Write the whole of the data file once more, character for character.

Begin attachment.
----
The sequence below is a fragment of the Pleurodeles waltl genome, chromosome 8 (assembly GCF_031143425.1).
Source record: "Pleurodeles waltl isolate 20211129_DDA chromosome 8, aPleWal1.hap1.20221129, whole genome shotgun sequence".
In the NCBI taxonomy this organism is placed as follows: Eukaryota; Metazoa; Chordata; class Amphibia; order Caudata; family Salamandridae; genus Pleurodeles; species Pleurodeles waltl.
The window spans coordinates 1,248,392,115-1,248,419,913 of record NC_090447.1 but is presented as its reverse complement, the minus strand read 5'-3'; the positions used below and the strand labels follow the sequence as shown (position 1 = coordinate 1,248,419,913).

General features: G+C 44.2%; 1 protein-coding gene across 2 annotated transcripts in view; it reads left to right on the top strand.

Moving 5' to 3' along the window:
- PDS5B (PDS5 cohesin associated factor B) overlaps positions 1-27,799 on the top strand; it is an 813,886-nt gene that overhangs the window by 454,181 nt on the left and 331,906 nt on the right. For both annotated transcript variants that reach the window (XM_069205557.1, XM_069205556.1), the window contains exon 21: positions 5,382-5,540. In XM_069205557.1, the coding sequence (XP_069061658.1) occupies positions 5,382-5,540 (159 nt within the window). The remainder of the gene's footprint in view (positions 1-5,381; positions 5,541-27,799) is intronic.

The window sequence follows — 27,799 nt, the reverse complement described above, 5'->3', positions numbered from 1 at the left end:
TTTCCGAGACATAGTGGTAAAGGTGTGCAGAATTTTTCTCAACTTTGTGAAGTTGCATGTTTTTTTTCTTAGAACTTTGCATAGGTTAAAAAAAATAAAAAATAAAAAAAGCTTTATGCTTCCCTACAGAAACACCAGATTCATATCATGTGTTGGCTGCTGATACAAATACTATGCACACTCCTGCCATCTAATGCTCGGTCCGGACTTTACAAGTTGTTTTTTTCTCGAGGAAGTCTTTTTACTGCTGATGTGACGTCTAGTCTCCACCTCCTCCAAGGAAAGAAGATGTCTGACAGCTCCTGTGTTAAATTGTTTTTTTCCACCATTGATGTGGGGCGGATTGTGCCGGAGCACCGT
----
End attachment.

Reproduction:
The sequence below is a fragment of the Pleurodeles waltl genome, chromosome 8 (assembly GCF_031143425.1).
Source record: "Pleurodeles waltl isolate 20211129_DDA chromosome 8, aPleWal1.hap1.20221129, whole genome shotgun sequence".
In the NCBI taxonomy this organism is placed as follows: Eukaryota; Metazoa; Chordata; class Amphibia; order Caudata; family Salamandridae; genus Pleurodeles; species Pleurodeles waltl.
The window spans coordinates 1,248,392,115-1,248,419,913 of record NC_090447.1 but is presented as its reverse complement, the minus strand read 5'-3'; the positions used below and the strand labels follow the sequence as shown (position 1 = coordinate 1,248,419,913).

General features: G+C 44.2%; 1 protein-coding gene across 2 annotated transcripts in view; it reads left to right on the top strand.

Moving 5' to 3' along the window:
- PDS5B (PDS5 cohesin associated factor B) overlaps positions 1-27,799 on the top strand; it is an 813,886-nt gene that overhangs the window by 454,181 nt on the left and 331,906 nt on the right. For both annotated transcript variants that reach the window (XM_069205557.1, XM_069205556.1), the window contains exon 21: positions 5,382-5,540. In XM_069205557.1, the coding sequence (XP_069061658.1) occupies positions 5,382-5,540 (159 nt within the window). The remainder of the gene's footprint in view (positions 1-5,381; positions 5,541-27,799) is intronic.

The window sequence follows — 27,799 nt, the reverse complement described above, 5'->3', positions numbered from 1 at the left end:
TTTCCGAGACATAGTGGTAAAGGTGTGCAGAATTTTTCTCAACTTTGTGAAGTTGCATGTTTTTTTTCTTAGAACTTTGCATAGGTTAAAAAAAATAAAAAATAAAAAAAGCTTTATGCTTCCCTACAGAAACACCAGATTCATATCATGTGTTGGCTGCTGATACAAATACTATGCACACTCCTGCCATCTAATGCTCGGTCCGGACTTTACAAGTTGTTTTTTTCTCGAGGAAGTCTTTTTACTGCTGATGTGACGTCTAGTCTCCACCTCCTCCAAGGAAAGAAGATGTCTGACAGCTCCTGTGTTAAATTGTTTTTTTCCACCATTGATGTGGGGCGGATTGTGCCGGAGCACCGT